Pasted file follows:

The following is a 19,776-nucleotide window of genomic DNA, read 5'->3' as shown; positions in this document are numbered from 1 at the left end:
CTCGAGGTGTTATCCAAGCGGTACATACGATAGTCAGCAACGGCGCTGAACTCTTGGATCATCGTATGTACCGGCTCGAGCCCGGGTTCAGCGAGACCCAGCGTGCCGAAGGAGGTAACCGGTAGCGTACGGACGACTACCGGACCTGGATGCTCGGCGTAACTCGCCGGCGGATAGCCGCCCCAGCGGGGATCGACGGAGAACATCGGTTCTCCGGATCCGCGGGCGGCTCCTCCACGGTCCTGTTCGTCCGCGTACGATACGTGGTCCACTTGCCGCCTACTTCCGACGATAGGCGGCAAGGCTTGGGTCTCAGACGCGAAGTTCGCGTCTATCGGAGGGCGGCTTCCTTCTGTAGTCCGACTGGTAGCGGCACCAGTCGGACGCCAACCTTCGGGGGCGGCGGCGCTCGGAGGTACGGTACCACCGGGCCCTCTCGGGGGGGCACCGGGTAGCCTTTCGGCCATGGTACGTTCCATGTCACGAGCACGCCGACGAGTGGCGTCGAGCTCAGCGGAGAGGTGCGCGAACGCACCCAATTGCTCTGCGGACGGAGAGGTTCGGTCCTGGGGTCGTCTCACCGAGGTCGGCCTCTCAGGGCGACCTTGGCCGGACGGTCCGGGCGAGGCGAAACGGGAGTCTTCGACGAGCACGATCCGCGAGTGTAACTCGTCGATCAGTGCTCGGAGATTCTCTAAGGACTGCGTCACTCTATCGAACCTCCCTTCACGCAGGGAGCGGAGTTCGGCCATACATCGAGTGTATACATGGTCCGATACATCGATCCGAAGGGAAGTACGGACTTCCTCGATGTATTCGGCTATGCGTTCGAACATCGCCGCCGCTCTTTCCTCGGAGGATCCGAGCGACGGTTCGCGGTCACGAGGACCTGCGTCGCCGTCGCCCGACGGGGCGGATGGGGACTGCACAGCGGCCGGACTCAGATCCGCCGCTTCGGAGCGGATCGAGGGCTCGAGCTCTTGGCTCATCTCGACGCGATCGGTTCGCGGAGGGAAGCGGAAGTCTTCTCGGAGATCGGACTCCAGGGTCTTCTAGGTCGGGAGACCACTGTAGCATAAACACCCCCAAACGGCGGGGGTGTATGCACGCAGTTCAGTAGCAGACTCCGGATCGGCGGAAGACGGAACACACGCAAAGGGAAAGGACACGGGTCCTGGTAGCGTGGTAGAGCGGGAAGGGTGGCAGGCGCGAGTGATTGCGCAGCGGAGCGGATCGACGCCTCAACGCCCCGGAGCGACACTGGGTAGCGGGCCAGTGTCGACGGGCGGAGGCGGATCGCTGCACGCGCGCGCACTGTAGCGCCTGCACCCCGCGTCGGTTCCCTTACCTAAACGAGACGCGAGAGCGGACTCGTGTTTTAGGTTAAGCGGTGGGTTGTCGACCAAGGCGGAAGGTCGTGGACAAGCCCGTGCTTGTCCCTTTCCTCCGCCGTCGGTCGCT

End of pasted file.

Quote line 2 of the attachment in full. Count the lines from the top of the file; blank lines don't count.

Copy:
CTCGAGGTGTTATCCAAGCGGTACATACGATAGTCAGCAACGGCGCTGAACTCTTGGATCATCGTATGTACCGGCTCGAGCCCGGGTTCAGCGAGACCCAGCGTGCCGAAGGAGGTAACCGGTAGCGTACGGACGACTACCGGACCTGGATGCTCGGCGTAACTCGCCGGCGGATAGCCGCCCCAGCGGGGATCGACGGAGAACATCGGTTCTCCGGATCCGCGGGCGGCTCCTCCACGGTCCTGTTCGTCCGCGTACGATACGTGGTCCACTTGCCGCCTACTTCCGACGATAGGCGGCAAGGCTTGGGTCTCAGACGCGAAGTTCGCGTCTATCGGAGGGCGGCTTCCTTCTGTAGTCCGACTGGTAGCGGCACCAGTCGGACGCCAACCTTCGGGGGCGGCGGCGCTCGGAGGTACGGTACCACCGGGCCCTCTCGGGGGGGCACCGGGTAGCCTTTCGGCCATGGTACGTTCCATGTCACGAGCACGCCGACGAGTGGCGTCGAGCTCAGCGGAGAGGTGCGCGAACGCACCCAATTGCTCTGCGGACGGAGAGGTTCGGTCCTGGGGTCGTCTCACCGAGGTCGGCCTCTCAGGGCGACCTTGGCCGGACGGTCCGGGCGAGGCGAAACGGGAGTCTTCGACGAGCACGATCCGCGAGTGTAACTCGTCGATCAGTGCTCGGAGATTCTCTAAGGACTGCGTCACTCTATCGAACCTCCCTTCACGCAGGGAGCGGAGTTCGGCCATACATCGAGTGTATACATGGTCCGATACATCGATCCGAAGGGAAGTACGGACTTCCTCGATGTATTCGGCTATGCGTTCGAACATCGCCGCCGCTCTTTCCTCGGAGGATCCGAGCGACGGTTCGCGGTCACGAGGACCTGCGTCGCCGTCGCCCGACGGGGCGGATGGGGACTGCACAGCGGCCGGACTCAGATCCGCCGCTTCGGAGCGGATCGAGGGCTCGAGCTCTTGGCTCATCTCGACGCGATCGGTTCGCGGAGGGAAGCGGAAGTCTTCTCGGAGATCGGACTCCAGGGTCTTCTAGGTCGGGAGACCACTGTAGCATAAACACCCCCAAACGGCGGGGGTGTATGCACGCAGTTCAGTAGCAGACTCCGGATCGGCGGAAGACGGAACACACGCAAAGGGAAAGGACACGGGTCCTGGTAGCGTGGTAGAGCGGGAAGGGTGGCAGGCGCGAGTGATTGCGCAGCGGAGCGGATCGACGCCTCAACGCCCCGGAGCGACACTGGGTAGCGGGCCAGTGTCGACGGGCGGAGGCGGATCGCTGCACGCGCGCGCACTGTAGCGCCTGCACCCCGCGTCGGTTCCCTTACCTAAACGAGACGCGAGAGCGGACTCGTGTTTTAGGTTAAGCGGTGGGTTGTCGACCAAGGCGGAAGGTCGTGGACAAGCCCGTGCTTGTCCCTTTCCTCCGCCGTCGGTCGCT